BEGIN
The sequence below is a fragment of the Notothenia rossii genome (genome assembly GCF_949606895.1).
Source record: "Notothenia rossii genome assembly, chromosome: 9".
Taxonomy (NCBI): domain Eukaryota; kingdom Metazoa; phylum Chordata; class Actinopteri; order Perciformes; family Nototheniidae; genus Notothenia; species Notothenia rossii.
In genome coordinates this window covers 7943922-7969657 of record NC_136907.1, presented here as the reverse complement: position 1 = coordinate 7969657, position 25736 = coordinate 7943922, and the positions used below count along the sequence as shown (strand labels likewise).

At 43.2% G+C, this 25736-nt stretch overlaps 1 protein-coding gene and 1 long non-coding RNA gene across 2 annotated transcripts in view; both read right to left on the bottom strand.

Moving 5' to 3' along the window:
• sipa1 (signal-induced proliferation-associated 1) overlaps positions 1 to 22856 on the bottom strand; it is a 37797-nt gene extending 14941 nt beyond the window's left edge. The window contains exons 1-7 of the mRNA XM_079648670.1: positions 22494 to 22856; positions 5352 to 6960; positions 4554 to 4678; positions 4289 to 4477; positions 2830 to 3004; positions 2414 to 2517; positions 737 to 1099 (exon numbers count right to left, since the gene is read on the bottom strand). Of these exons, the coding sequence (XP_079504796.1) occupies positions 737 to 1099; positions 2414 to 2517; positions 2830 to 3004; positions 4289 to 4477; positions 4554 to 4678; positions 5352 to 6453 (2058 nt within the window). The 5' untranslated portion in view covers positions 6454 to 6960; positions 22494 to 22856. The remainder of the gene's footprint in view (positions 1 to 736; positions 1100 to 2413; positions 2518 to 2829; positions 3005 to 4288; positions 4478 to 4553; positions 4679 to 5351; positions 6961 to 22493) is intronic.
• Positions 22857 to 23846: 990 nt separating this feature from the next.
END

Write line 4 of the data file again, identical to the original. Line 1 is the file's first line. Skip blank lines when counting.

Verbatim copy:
In genome coordinates this window covers 7943922-7969657 of record NC_136907.1, presented here as the reverse complement: position 1 = coordinate 7969657, position 25736 = coordinate 7943922, and the positions used below count along the sequence as shown (strand labels likewise).